http://www.gawker.com/news/great-moments-in-journalism/great-moments-in-journalism-no-hope-for-the-dead-199724.php

 
At 3/06/2007 1:37 PM, Anonymous yinn said...

Beyond the tortured sentence construction, it's an inappropriate, insincere attempt to tug on the heartstrings.

 
At 3/07/2007 3:20 PM, Anonymous Anonymous said...

Is it true that poor Adrianna is buried here AND in Texas. I heard they split the body up. How horrid is that?

 
At 3/07/2007 3:25 PM, Blogger The Inside Dope said...

I've not heard that, and it sounds like an ugly rumor to me. I doubt very much that is the case.

Sounds like the product of someone's overactive imagination.

 
At 3/07/2007 10:17 PM, Anonymous Reeder reader said...

I would like to know if you people have heard of award winning reporter Scott Reeder who was up for a Pulitzer Prize last year. He works for the D/A and we should be glad to have him here on such a fine paper.

I think that bloggers are jealous of newspapers. There is room for you and the D/A Dope.

 
At 3/10/2007 9:14 AM, Blogger The Inside Dope said...

I trust that Reeder gets his facts straight better than you do. Perhaps you think that if you exagerate his accomplishments, he'll return the favor?

He's never been "up for" or nominated for a Pulitzer prize last year or any year, though he did receive many awards and citations for his reporting on tenured teachers in Illinois including a $10,000 payday for winning the 2006 Clark Mollenhoff Award for Excellence in Investigative Reporting.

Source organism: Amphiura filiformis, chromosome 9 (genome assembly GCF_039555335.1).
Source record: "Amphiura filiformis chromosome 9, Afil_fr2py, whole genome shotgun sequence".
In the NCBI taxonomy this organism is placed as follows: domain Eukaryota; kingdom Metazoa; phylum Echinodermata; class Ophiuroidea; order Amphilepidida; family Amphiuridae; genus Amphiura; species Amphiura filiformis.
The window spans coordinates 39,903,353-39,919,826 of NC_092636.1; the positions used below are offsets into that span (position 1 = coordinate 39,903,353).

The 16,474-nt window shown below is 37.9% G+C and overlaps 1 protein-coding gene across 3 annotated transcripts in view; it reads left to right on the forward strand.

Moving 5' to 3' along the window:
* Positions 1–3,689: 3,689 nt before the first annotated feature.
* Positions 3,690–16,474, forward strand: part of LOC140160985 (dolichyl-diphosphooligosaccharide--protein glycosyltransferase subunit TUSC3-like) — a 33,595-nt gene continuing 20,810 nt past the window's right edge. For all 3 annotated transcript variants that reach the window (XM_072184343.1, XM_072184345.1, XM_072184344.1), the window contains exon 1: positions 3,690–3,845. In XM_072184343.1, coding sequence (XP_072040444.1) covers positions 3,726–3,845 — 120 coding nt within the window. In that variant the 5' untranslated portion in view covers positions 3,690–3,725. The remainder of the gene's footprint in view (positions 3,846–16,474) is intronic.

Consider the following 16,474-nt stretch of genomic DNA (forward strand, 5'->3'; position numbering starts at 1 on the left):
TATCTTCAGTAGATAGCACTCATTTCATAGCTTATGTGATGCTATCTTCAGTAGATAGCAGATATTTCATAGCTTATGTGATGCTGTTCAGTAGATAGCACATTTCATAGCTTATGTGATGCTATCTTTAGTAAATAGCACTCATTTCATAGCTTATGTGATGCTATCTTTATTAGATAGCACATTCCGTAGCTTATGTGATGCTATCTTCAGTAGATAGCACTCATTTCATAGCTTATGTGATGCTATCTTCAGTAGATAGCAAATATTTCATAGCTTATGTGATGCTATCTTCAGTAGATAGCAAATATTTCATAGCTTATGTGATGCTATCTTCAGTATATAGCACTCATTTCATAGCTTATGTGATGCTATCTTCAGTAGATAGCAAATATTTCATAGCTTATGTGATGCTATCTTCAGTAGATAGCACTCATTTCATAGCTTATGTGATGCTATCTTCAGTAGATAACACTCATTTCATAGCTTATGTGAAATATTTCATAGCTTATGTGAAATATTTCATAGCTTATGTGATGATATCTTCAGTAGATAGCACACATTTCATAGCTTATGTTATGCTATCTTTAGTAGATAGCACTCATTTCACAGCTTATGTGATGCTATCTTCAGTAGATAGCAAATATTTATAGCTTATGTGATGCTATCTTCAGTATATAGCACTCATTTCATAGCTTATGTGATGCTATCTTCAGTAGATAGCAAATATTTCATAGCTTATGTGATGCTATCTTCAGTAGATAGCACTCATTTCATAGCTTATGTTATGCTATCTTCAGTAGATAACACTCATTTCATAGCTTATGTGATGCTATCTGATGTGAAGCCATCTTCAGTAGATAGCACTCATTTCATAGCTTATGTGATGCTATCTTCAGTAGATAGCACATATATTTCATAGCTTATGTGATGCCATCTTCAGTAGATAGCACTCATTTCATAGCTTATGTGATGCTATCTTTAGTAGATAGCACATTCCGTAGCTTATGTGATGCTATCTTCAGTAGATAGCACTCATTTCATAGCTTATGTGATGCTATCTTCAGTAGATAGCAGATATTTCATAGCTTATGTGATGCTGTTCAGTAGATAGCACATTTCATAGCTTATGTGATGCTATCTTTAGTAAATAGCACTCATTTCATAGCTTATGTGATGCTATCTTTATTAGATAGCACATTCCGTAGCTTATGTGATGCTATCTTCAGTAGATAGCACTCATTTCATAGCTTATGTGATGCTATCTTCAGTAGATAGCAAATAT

Sorry you think there's some sort of jealousy between blogs and newspapers. You're basing that on...????

I see a lot of legitimate press criticism on blogs, which can't be considered jealousy.

But it's been my experience that newspapers tend to have a very dim view of blogs, with a clear resentment of the attention blogs draw, usually while trying to imitate them themselves. There's a very mixed attitude, as they're not sure whether they love blogs or hate them.

My experience with local reporters has been mixed, with most being friendly, helpful, and professional, and a couple being surly, rude, and dismissive.

As far as being jealous of print reporters, I'm not sure there's a lot to be jealous of, at least frm my point of view.

They work much harder, don't get paid enough, and have to operate in a sort of straightjacket as to what they can and can not write.

Not sure why I'd be jealous, really.

It would be great to be a well known and respected reporter I suppose, or to be in the thick of things and trying to dig up stories, but I've never harbored any illusions of ever doing that here, so jealous? Don't think so.

By the way, you don't have to tell me there's "room for blogs and the D/A". I kind of figured that before I even started TID.

There are some, including yourself evidently, who have constantly sent comments trying to portray things as some battle or competition between myself and local papers.

Papers might see it that way, but I've never thought that for a split-second.

Goofy people have tried to write stuff about how the paper is taking readers away from TID and similar crap, as if it was a zero sum game, as if a reader read the paper's blogs, they then couldn't read TID or visa-versa.

Needless to say, that's a very stupid way to think, as readers have the option to read anything they want.

Since day one here, I've encouraged others in their efforts to create blogs, I've always given them promotion and mentions when they've launched, and have shared advice and provided help to them in getting them up and running.